Pope Francis continues to remake the College of Cardinals so that almost half of the men who will pick his successor have been chosen by him. He will create 14 new cardinals on June 29, 11 of whom are under 80 years of age and therefore able to vote in a papal conclave.
These 11 new cardinals are added to the 48 electors already appointed by Francis to make 47 percent of the cardinal electors who will choose the next pope. Remaining among the 125 electors are 47 appointed by Pope Benedict XVI and 19 appointed by St. John Paul II.
Next year, another 10 cardinals will turn 80 years of age and become ineligible to vote in a conclave, allowing Francis to make more appointments.
Francis continues to break tradition by passing over the archbishops of large European and American archdioceses who have usually been made cardinals. Rather, he picked bishops from Iraq, Pakistan, Japan, Peru, Madagascar and L’Aquila, a small city in southern Italy that suffered from a major earthquake in 2009.
None of the new cardinals is from the United States, which currently has 10 cardinal electors.
As a result of his appointments, Francis has reduced the Italian faction among the electors to 18 percent, down from 24 percent when he was elected in 2013. This number is still 1 percentage point higher than when Benedict was elected in 2005. The Italians are simply back to their traditional quota under John Paul before Benedict increased their numbers.
Eastern Europeans have also continued to lose their percentage of the college, as they did under Benedict. They are now down to 7 percent of the electors from a high of 13 percent under John Paul, who increased their number significantly at the expense of Italy. Western Europe (minus Italy) has continued fairly steady for decades, now at 18 percent.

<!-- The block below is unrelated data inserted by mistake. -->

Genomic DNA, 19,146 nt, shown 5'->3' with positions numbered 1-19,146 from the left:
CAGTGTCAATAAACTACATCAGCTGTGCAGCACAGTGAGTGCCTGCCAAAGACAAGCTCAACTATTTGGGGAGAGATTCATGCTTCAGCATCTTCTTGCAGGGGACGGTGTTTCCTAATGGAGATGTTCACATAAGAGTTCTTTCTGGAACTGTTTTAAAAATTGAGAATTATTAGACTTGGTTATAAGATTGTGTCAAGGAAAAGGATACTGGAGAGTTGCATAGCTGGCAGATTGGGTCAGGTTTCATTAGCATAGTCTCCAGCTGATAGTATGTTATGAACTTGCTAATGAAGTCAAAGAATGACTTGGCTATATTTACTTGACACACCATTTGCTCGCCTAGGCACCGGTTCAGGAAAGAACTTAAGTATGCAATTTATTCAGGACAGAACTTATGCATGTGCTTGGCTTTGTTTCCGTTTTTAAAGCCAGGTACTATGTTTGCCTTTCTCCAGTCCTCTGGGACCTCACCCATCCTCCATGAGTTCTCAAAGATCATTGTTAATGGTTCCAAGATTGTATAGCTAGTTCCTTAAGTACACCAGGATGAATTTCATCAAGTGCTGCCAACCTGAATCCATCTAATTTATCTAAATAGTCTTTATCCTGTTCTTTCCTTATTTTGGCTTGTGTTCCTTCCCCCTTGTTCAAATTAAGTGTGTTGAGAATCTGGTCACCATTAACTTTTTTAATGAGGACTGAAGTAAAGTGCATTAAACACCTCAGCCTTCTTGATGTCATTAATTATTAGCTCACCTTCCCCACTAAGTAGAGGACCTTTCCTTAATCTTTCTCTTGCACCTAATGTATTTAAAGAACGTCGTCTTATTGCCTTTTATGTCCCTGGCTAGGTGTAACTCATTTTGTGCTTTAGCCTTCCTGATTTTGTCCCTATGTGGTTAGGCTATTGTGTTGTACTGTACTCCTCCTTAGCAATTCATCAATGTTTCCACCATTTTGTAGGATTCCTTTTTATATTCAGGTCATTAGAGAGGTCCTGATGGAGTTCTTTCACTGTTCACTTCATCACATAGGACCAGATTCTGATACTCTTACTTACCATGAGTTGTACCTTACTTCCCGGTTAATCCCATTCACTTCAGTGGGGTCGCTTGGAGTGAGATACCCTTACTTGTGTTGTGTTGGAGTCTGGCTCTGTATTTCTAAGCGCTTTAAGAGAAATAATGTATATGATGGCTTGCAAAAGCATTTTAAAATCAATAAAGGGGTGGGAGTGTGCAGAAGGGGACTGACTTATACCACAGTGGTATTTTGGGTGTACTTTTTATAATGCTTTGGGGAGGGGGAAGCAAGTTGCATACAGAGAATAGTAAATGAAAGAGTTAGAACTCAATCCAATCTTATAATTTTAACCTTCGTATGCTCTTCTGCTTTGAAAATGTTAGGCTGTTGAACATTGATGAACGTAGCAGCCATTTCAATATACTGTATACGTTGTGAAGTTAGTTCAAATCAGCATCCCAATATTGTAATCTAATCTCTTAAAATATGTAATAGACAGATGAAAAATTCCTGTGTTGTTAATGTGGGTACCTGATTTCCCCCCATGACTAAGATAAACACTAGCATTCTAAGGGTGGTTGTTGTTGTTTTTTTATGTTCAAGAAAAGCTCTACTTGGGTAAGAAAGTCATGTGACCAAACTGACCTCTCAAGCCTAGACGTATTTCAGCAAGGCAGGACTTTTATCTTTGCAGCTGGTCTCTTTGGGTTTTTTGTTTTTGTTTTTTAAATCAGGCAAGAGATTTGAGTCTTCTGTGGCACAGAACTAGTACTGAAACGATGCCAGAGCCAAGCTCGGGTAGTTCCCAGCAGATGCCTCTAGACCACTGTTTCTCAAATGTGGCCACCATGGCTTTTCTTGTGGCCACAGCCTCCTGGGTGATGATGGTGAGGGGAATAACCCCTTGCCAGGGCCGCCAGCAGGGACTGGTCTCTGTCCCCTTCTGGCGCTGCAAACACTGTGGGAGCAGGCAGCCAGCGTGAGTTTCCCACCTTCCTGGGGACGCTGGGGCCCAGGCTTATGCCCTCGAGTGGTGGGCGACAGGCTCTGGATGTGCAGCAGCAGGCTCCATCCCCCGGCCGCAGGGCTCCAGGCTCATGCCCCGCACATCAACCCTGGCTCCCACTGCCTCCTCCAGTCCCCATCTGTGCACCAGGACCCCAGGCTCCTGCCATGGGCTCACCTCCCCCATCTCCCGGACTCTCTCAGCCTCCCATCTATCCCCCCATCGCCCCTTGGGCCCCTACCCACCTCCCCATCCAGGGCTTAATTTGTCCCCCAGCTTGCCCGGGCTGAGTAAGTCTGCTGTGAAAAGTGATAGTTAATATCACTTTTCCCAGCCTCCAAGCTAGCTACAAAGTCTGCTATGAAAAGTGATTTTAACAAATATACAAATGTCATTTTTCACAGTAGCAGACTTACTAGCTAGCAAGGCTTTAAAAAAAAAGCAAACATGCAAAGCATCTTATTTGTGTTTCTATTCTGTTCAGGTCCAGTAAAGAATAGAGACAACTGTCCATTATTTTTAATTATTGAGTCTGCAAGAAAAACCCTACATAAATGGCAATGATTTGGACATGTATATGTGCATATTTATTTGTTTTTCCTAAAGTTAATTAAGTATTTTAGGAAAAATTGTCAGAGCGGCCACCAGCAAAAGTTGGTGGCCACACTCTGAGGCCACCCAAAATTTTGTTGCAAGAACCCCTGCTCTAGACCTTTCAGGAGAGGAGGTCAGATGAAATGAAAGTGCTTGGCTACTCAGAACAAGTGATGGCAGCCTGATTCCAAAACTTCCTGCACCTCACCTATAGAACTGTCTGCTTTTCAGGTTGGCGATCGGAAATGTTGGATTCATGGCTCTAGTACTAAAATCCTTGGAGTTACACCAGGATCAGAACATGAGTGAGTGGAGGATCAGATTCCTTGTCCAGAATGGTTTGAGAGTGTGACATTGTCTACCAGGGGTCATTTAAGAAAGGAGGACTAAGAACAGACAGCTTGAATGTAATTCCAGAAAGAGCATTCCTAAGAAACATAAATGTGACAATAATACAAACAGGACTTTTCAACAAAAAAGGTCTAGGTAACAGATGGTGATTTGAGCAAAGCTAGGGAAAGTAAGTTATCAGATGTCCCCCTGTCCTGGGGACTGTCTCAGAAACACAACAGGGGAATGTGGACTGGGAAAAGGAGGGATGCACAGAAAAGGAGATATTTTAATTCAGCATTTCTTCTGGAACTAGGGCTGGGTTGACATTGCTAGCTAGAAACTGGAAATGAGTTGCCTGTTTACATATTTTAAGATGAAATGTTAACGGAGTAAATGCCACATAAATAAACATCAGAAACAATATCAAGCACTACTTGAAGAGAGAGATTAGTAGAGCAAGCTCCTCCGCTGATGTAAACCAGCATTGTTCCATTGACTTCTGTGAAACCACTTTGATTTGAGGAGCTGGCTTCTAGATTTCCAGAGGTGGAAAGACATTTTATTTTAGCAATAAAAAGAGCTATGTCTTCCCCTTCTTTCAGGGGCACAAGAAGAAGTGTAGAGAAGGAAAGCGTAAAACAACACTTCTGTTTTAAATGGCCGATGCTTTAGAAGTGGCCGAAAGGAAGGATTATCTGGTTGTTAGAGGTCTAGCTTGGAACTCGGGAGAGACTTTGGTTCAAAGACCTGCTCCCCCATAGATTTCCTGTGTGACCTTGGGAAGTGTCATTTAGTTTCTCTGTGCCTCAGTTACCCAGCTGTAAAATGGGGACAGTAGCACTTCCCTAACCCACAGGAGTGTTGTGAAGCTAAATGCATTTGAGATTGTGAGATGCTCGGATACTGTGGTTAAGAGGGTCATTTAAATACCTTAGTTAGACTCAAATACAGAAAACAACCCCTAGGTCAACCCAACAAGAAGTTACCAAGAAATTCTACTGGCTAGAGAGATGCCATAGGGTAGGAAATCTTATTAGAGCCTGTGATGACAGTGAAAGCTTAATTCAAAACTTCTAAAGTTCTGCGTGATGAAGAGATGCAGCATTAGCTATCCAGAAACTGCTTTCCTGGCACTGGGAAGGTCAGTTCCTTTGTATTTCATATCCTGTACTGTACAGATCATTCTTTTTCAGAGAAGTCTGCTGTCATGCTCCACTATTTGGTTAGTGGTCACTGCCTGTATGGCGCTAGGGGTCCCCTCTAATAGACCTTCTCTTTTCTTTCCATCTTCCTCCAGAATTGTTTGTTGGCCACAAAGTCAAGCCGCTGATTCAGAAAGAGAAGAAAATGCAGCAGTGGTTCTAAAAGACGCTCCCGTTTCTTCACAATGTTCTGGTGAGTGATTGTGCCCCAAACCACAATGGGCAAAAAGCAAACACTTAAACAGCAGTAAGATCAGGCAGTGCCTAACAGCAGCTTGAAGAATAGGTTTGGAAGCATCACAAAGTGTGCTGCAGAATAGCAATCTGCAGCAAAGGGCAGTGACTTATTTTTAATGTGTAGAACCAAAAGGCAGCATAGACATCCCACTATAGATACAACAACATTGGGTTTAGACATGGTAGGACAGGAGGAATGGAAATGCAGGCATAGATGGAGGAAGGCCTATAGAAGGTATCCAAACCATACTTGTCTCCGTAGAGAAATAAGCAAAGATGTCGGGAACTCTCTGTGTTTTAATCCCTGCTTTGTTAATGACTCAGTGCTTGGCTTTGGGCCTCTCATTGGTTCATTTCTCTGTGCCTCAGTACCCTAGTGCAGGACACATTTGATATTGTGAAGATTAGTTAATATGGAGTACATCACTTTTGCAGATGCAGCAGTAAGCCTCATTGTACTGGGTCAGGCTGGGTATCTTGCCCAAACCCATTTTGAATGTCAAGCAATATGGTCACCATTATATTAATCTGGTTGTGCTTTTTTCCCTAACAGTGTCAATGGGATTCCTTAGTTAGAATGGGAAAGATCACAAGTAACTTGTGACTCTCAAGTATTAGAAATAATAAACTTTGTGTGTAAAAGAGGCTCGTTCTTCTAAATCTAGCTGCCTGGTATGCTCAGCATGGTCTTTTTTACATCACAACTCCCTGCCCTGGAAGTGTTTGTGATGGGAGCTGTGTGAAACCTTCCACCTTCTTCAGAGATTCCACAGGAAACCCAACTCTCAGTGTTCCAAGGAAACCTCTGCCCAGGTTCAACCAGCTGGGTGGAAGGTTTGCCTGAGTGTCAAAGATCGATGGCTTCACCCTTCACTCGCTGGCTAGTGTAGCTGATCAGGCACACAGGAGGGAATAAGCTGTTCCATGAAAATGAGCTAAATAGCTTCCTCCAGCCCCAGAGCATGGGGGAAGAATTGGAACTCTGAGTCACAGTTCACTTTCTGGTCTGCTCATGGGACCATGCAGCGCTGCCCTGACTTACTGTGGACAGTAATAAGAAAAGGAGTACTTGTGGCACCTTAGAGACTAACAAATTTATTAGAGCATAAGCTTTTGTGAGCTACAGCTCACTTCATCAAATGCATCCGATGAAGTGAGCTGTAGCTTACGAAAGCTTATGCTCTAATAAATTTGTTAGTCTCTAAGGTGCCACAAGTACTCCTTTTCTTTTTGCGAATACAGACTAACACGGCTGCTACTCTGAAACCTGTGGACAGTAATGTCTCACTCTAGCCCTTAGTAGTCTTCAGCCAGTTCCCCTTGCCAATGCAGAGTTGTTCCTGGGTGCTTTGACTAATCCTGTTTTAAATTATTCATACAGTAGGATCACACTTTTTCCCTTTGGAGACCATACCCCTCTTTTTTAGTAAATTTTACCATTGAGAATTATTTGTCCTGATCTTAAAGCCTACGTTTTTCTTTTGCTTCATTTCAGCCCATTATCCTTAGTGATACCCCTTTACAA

The real winners under Francis have been Asia and Africa, now 14 percent and 13 percent respectively. These are the highest percentages that they have ever had. At the conclave that elected Francis, they each had 9 percent of the electors.
Surprisingly, unlike John Paul, Francis has not significantly increased the percentage of the college from his part of the world, Latin America. After June, Latin America will have only 18 percent of the electors, less than 2 percentage points higher than when he was elected. Latin America actually had more cardinals (27) back in 2001.
Francis has also significantly reduced the Roman Curia’s hold over the electoral college. They will be 26 percent of the college, down from 35 percent when he was elected. But again, this is not revolutionary. The Curia’s control of the college was only 24 percent at the election of Benedict.
When it comes to Italy and the Roman Curia in the College of Cardinals, Francis is not revolutionary. He is just getting back to the numbers under John Paul after Benedict knocked them out of whack.
And while Francis has been more generous with Asia and Africa, they are still dwarfed by Europe, which has 42 percent of the electors. In fact, Europe has almost as many cardinal electors as Asia, Africa and Latin America combined.
Change comes very slowly in the Catholic Church, even under Pope Francis.
[Jesuit Fr. Thomas Reese is a columnist for Religion News Service and author of Inside the Vatican: The Politics and Organization of the Catholic Church.]
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